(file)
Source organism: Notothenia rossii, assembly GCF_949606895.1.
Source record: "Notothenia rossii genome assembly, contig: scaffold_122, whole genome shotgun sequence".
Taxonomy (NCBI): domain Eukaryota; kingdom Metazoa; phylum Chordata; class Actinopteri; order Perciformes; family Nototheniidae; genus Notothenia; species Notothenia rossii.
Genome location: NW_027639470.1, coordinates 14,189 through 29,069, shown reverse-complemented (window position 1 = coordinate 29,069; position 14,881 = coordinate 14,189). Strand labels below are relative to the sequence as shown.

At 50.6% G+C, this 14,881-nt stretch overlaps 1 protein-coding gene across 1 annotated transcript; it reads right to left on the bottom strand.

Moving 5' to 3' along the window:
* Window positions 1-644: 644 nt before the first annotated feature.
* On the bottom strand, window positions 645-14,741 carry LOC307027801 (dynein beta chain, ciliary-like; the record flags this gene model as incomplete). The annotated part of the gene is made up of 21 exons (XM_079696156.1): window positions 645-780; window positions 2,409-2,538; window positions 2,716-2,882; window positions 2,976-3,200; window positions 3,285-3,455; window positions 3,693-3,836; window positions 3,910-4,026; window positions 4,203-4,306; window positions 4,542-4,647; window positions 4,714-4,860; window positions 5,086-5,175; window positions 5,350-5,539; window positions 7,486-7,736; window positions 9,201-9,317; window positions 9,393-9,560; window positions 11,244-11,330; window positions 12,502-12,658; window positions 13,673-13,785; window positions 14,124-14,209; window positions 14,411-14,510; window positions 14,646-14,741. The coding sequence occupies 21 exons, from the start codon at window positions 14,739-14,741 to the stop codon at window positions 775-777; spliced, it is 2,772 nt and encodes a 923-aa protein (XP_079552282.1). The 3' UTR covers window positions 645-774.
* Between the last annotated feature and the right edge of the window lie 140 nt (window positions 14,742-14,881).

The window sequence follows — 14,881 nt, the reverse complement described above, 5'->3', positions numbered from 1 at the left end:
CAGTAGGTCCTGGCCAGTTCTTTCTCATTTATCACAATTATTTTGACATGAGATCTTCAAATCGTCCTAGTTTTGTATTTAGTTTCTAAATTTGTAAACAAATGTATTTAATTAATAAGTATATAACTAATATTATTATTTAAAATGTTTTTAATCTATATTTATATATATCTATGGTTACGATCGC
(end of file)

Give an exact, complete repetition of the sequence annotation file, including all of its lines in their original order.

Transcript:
Source organism: Notothenia rossii, assembly GCF_949606895.1.
Source record: "Notothenia rossii genome assembly, contig: scaffold_122, whole genome shotgun sequence".
Taxonomy (NCBI): domain Eukaryota; kingdom Metazoa; phylum Chordata; class Actinopteri; order Perciformes; family Nototheniidae; genus Notothenia; species Notothenia rossii.
Genome location: NW_027639470.1, coordinates 14,189 through 29,069, shown reverse-complemented (window position 1 = coordinate 29,069; position 14,881 = coordinate 14,189). Strand labels below are relative to the sequence as shown.

At 50.6% G+C, this 14,881-nt stretch overlaps 1 protein-coding gene across 1 annotated transcript; it reads right to left on the bottom strand.

Moving 5' to 3' along the window:
* Window positions 1-644: 644 nt before the first annotated feature.
* On the bottom strand, window positions 645-14,741 carry LOC307027801 (dynein beta chain, ciliary-like; the record flags this gene model as incomplete). The annotated part of the gene is made up of 21 exons (XM_079696156.1): window positions 645-780; window positions 2,409-2,538; window positions 2,716-2,882; window positions 2,976-3,200; window positions 3,285-3,455; window positions 3,693-3,836; window positions 3,910-4,026; window positions 4,203-4,306; window positions 4,542-4,647; window positions 4,714-4,860; window positions 5,086-5,175; window positions 5,350-5,539; window positions 7,486-7,736; window positions 9,201-9,317; window positions 9,393-9,560; window positions 11,244-11,330; window positions 12,502-12,658; window positions 13,673-13,785; window positions 14,124-14,209; window positions 14,411-14,510; window positions 14,646-14,741. The coding sequence occupies 21 exons, from the start codon at window positions 14,739-14,741 to the stop codon at window positions 775-777; spliced, it is 2,772 nt and encodes a 923-aa protein (XP_079552282.1). The 3' UTR covers window positions 645-774.
* Between the last annotated feature and the right edge of the window lie 140 nt (window positions 14,742-14,881).

The window sequence follows — 14,881 nt, the reverse complement described above, 5'->3', positions numbered from 1 at the left end:
CAGTAGGTCCTGGCCAGTTCTTTCTCATTTATCACAATTATTTTGACATGAGATCTTCAAATCGTCCTAGTTTTGTATTTAGTTTCTAAATTTGTAAACAAATGTATTTAATTAATAAGTATATAACTAATATTATTATTTAAAATGTTTTTAATCTATATTTATATATATCTATGGTTACGATCGC